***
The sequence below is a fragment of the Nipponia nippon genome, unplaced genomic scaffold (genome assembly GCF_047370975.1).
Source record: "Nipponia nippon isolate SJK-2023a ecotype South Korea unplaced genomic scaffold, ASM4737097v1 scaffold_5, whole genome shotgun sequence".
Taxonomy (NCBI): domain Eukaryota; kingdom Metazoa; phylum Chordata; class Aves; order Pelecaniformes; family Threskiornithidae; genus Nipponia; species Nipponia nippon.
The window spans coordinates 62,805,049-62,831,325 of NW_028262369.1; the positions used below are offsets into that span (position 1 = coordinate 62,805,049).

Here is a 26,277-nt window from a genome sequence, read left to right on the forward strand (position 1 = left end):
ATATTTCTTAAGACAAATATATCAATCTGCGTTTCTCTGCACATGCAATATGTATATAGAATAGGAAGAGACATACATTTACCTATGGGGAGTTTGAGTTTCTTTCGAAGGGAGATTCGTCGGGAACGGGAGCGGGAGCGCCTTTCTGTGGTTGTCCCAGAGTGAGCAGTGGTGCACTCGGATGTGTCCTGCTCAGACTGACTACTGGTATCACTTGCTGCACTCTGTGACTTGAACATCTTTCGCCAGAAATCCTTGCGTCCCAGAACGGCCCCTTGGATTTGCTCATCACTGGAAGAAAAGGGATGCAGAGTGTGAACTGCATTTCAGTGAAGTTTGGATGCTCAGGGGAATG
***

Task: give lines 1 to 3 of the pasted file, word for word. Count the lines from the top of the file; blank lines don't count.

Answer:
The sequence below is a fragment of the Nipponia nippon genome, unplaced genomic scaffold (genome assembly GCF_047370975.1).
Source record: "Nipponia nippon isolate SJK-2023a ecotype South Korea unplaced genomic scaffold, ASM4737097v1 scaffold_5, whole genome shotgun sequence".
Taxonomy (NCBI): domain Eukaryota; kingdom Metazoa; phylum Chordata; class Aves; order Pelecaniformes; family Threskiornithidae; genus Nipponia; species Nipponia nippon.